‘Don’t raise liquor age’

2017-01-26 06:01
 The Vuma Liquor Traders’ Association (VULTA) have been vocal against the new proposed amendments  PHOTO: rosie khumalo

The Vuma Liquor Traders’ Association (VULTA) have been vocal against the new proposed amendments PHOTO: rosie khumalo

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The Vumela Liquor Traders’ Association (VULTA) has urged its rank and file members to attend a workshop on liquor and tobacco legislation taking place on Saturday at the Harare Library in Khayelitsha at 10am.

The guest speaker will be Leon Louw, executive director of the Free Market Foundation (FMF), and the event is organised by Independent Entrepreneurship Group (Ineng).

Louw will discuss the effects of the proposed Liquor Amendment Bill which states that “The manufacturing, distribution or retail sale of liquor in either rural or urban community is prohibited on any location that is less than five hundred (500) metres away from schools, places of worship, recreational facilities, rehabilitation or treatment centres, residential areas, public institutions and other like amenities.”

Vumela Liquor Traders Association, which has been in existence for 39 years, said the proposed bill has already forced many traders to close their businesses.

Keith Ntoyi, the chairman, explained that if the new regulation is passed, it will hit local businesses were it hurts most.

“...Especially at a time when unemployment in the country has reached very serious levels and the economy (is)shrinking.

The NLP proposal is that the national minimum legal drinking age be raised from 18 to 21 years.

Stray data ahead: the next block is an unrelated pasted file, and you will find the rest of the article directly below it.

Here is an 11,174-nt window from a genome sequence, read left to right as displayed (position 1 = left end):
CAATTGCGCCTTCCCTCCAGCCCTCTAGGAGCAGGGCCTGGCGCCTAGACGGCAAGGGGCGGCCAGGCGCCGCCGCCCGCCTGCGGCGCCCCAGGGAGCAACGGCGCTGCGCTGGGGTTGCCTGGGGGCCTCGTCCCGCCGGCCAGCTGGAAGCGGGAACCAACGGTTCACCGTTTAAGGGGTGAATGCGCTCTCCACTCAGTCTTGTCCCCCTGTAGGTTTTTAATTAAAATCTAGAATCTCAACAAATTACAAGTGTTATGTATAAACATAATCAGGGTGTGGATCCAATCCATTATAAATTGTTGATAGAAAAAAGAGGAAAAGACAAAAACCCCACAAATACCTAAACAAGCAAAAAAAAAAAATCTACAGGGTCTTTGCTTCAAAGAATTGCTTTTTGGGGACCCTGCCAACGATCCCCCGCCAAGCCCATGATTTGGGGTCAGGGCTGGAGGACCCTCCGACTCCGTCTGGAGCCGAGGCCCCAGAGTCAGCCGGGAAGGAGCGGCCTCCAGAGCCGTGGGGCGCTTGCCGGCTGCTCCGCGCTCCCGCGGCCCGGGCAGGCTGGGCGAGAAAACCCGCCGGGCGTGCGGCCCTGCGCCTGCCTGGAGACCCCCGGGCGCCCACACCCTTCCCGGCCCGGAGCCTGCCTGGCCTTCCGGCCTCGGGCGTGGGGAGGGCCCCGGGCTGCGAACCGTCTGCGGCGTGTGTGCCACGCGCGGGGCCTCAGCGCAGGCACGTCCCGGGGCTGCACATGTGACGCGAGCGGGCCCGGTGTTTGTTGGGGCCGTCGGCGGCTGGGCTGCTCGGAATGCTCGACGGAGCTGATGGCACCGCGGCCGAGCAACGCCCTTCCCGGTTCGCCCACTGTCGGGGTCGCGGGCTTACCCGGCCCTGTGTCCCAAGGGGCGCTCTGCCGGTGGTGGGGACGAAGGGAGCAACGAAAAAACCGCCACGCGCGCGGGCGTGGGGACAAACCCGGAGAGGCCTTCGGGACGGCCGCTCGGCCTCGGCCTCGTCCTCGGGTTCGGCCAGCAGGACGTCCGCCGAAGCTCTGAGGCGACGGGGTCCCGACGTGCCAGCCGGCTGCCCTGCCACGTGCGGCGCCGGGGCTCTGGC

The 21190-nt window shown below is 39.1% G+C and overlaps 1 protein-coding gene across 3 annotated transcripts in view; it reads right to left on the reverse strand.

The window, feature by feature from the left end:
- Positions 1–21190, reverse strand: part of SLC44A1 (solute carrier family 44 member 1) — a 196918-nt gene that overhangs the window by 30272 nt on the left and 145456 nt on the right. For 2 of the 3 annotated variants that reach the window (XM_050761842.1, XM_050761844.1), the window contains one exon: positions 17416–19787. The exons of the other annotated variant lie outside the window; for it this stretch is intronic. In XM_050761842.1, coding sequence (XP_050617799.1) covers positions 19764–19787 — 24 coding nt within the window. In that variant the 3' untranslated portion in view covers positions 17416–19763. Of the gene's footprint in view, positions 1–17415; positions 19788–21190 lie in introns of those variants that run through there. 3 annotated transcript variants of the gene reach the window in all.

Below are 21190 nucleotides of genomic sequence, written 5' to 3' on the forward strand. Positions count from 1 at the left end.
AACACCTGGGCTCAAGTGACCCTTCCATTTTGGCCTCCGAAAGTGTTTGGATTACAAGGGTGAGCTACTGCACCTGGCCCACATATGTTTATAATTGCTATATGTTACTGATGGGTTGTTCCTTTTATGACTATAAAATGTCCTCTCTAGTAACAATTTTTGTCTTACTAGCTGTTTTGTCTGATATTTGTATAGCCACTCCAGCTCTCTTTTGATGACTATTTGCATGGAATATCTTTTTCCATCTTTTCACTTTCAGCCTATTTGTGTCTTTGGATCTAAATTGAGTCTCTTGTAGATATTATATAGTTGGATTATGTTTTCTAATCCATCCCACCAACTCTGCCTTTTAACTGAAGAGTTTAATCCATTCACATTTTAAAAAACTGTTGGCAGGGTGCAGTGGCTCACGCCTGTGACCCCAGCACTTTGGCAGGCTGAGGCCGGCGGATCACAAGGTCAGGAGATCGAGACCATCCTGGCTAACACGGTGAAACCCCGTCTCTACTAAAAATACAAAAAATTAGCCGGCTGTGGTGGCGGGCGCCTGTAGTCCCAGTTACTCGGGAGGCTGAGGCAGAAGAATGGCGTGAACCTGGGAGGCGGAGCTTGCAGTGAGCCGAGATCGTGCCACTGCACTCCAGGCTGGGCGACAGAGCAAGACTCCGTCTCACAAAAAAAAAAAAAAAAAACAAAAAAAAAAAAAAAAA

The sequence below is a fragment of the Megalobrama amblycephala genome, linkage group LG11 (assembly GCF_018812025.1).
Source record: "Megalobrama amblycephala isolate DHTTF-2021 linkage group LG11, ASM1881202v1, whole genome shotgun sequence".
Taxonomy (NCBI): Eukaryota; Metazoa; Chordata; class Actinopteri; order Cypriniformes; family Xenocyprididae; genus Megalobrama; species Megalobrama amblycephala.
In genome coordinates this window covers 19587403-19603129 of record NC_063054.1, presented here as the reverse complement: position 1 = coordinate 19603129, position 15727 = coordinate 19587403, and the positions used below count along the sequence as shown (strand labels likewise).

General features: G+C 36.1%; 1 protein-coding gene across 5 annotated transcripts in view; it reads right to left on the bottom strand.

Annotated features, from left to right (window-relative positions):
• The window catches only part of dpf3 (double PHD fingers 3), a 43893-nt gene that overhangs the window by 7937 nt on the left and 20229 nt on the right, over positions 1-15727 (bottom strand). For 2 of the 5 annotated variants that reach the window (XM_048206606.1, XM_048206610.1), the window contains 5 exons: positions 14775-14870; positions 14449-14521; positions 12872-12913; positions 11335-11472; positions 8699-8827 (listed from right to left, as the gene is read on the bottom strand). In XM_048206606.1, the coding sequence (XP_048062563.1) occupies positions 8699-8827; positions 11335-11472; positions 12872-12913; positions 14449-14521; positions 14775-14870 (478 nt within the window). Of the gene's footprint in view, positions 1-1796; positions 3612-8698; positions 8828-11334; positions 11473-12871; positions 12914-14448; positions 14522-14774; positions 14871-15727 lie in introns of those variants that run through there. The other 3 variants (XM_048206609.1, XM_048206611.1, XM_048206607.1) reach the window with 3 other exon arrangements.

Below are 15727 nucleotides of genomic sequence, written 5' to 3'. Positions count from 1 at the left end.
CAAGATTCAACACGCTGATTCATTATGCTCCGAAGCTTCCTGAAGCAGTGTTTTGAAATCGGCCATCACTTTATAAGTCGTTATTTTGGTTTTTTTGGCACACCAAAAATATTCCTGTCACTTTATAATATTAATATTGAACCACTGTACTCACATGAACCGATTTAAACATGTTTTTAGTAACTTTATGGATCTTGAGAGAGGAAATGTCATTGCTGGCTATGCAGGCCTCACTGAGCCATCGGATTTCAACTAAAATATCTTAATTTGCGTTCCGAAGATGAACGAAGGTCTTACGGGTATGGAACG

The proposal is totally unrealistic considering that for a very large sector of the population practising the traditional custom of initiation into manhood, the general age is around 17 and 18 years.

“The age at which a person can join the army is 17 years. At 18 years of age people are allowed to get married.

This is a serious step in any person’s life as it marks the beginning of a lifetime of all sorts of serious responsibilities and commitments.

“VULTA is of the strong view that proposed age restriction be scrapped and that 18 years is a reasonable minimum age consumption of liquor products.

Then there is also the proposal regarding the zoning requirements to be complied with. Many businesses operate from family houses.

In some cases extension to the original house are used for various trading purposes and in some cases separate structures have been constructed in the yards

This is one proposal that will put all township based liquor traders out of business.

We also propose that the zoning compliance requirement proposal be totally scrapped,” Ntoyi said.


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